I did get out today and will aim to get to 1,100 if we don’t get ice – ice will keep me inside though I bought a pair of strap-on gizmos to walk on ice with big teeth on them. I wanted them because several Winters we have had freezing rain and it was solid ice to walk outside to the garage – I run my car every day and it is on a trickle charger to keep the battery good. If we have icy weather or bad snow I don’t take the car out of the garage so I wanted something I could get to the garage since it is not accessible from the house – and it is sometimes dangerous to walk even in lug-soled boots. I am not a fan of Winter at all. The Reader takes up much time and I have had to forego posts because I was behind. It is 11:24 p.m. and I have not been to Reader and I have to post in Patch.com before midnight so my post has today’s date. Not that many people read it – almost none, but I promised I would post my blog there since they don’t have any other bloggers, so I have to do that now – where did the evening go? I decided to write a blog based on yesterday’s trip to the Park and then today I went and saw two different herons and hopefully got some good shots of them so might do a post tomorrow and then not on Saturday. Saturday we are having weather with sun and no snow, ice, rain – and Sunday too, so I have got to take the car for a long run before we start getting snow. So I will take some pictures and have to post them another time. The first few year or maybe two my neighbor next door who encouraged me to do the blog was the only person reading the blog and commenting. My friend Ann Marie has been reading it since we met at the Park walking so she subscribed. I have written a few posts about a friend of mine in New York who raises feral cats and wrote a whole post about her saving a kitten’s life – sent it to her by Facebook (she doesn’t communicate by e-mail anymore) and she never said anything. To be honest, I was irked about it, and I don’t have many friends, but I shared my blog with them, or a particular post where I had a funny story or pics I liked and got no reaction. So I don’t do it anymore either and like it that way. We are really very similar in many ways. I don’t know how to monetize the blog but I see a few people who followed me and I looked at their blog appear to be doing that – that maybe takes the fun out of doing the blog. I think once you have a bad experience like that as to horseback riding it does make you leery, and I would do it again one day but when, I don’t know. This is a paragraph from the blog celebrating my five years of blogging with WordPress. I will look for your one year anniversary blog tomorrow – I have to get the post in Patch done – each picture has to be loaded up separately and it is time-consuming – it will be midnight! This was in my blog done on 02/11/18:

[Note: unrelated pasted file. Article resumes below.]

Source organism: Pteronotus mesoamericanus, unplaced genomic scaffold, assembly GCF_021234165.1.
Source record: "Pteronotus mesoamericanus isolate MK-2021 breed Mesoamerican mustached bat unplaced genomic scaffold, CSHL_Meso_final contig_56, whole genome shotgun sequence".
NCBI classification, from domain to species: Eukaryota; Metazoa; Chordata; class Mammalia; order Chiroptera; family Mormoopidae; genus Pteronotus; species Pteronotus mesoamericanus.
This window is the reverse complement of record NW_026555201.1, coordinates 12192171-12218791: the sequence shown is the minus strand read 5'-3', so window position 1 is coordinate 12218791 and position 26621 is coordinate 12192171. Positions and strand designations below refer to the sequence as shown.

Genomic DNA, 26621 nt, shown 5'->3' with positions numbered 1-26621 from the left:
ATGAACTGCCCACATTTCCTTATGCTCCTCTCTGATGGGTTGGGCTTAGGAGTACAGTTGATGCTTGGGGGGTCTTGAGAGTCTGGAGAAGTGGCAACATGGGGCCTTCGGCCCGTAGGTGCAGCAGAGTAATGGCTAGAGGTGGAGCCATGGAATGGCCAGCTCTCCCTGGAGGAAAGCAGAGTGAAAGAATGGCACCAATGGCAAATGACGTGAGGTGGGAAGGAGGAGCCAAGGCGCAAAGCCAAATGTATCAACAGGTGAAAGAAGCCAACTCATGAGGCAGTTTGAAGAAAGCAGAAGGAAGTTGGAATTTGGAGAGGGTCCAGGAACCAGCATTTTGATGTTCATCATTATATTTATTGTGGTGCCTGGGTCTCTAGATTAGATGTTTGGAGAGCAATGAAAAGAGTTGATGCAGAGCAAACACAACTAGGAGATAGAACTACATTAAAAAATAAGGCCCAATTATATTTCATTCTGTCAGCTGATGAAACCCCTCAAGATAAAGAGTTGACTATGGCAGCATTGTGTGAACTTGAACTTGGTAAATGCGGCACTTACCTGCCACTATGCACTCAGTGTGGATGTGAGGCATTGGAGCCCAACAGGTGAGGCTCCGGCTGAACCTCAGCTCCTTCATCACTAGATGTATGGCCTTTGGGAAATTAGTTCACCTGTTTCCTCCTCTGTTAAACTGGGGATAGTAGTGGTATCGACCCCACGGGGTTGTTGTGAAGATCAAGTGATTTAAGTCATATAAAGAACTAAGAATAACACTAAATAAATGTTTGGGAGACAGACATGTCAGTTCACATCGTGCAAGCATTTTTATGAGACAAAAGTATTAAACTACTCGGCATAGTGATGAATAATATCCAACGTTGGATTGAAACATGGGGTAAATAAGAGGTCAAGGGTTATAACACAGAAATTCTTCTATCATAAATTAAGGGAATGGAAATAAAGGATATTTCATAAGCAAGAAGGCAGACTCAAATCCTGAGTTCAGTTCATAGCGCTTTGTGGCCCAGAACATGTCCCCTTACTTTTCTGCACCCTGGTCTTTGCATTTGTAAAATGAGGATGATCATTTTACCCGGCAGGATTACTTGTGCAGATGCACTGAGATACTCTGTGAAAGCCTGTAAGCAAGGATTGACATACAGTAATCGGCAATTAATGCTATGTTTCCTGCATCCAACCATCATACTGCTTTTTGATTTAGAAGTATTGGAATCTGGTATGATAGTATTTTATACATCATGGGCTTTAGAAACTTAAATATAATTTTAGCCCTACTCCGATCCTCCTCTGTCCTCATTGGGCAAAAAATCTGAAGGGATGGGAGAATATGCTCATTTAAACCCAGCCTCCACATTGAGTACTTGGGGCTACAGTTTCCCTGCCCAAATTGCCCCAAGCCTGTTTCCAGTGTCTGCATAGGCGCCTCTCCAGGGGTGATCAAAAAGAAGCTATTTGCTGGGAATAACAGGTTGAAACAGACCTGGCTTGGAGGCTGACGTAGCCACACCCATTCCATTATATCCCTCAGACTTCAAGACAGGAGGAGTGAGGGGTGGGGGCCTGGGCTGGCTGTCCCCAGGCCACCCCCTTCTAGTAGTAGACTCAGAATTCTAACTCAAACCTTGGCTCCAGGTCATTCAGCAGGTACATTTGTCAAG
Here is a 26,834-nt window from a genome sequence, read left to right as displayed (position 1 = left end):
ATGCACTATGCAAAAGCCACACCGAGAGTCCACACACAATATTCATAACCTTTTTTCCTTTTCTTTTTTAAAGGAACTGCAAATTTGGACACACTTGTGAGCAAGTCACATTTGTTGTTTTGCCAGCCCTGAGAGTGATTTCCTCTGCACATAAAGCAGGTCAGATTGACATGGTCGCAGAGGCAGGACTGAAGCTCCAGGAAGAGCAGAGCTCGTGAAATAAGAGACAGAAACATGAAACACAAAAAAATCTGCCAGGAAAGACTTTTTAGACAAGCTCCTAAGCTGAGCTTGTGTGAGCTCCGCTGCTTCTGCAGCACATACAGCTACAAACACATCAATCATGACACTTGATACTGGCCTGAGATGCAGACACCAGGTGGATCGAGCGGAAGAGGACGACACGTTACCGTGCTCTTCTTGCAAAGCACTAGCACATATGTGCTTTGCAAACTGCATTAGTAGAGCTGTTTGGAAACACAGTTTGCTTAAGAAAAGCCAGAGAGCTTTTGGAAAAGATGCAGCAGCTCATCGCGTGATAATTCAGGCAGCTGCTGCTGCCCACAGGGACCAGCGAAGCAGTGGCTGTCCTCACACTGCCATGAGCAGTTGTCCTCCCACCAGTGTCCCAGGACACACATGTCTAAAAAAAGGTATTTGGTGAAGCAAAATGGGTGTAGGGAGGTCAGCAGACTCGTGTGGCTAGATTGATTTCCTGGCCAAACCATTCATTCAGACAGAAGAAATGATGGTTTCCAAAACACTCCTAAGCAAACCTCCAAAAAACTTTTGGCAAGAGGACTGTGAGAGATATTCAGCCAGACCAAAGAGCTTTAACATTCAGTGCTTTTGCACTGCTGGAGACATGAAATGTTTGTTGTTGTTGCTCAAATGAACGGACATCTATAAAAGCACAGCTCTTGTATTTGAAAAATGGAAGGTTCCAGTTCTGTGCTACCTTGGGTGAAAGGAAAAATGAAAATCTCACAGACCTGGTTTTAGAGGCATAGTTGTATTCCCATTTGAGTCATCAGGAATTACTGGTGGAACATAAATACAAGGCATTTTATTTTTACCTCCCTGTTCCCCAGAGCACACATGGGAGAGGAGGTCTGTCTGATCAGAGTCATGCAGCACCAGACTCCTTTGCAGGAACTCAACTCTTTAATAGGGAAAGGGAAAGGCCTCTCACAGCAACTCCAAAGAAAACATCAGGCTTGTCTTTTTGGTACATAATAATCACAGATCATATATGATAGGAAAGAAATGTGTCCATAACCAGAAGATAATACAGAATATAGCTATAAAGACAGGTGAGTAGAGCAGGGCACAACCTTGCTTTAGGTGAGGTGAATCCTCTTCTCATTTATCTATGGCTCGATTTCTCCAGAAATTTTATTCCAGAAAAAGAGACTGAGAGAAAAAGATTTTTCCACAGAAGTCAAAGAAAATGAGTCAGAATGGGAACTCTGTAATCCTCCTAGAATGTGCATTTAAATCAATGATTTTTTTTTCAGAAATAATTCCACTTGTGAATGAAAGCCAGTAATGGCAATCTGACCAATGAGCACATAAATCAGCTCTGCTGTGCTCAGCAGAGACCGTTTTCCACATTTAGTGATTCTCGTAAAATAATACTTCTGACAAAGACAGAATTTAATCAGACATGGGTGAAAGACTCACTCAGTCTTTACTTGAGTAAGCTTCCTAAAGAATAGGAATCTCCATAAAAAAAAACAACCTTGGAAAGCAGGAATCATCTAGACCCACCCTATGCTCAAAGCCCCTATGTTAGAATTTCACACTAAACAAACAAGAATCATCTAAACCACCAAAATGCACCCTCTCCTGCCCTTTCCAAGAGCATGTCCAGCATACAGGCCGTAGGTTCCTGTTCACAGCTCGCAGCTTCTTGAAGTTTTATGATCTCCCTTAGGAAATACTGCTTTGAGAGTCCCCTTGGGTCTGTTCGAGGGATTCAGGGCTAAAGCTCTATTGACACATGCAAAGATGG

“As a brand-new blogger, my posts in early 2013 were few and far between, because the Winter weather stayed ugly and walks were infrequent, thus posts were sporadic, or just a favorite quote or two which I shared with my one and only subscriber, Marge. In fact, I never told anyone about writing this blog, even other friends, for a very long time.”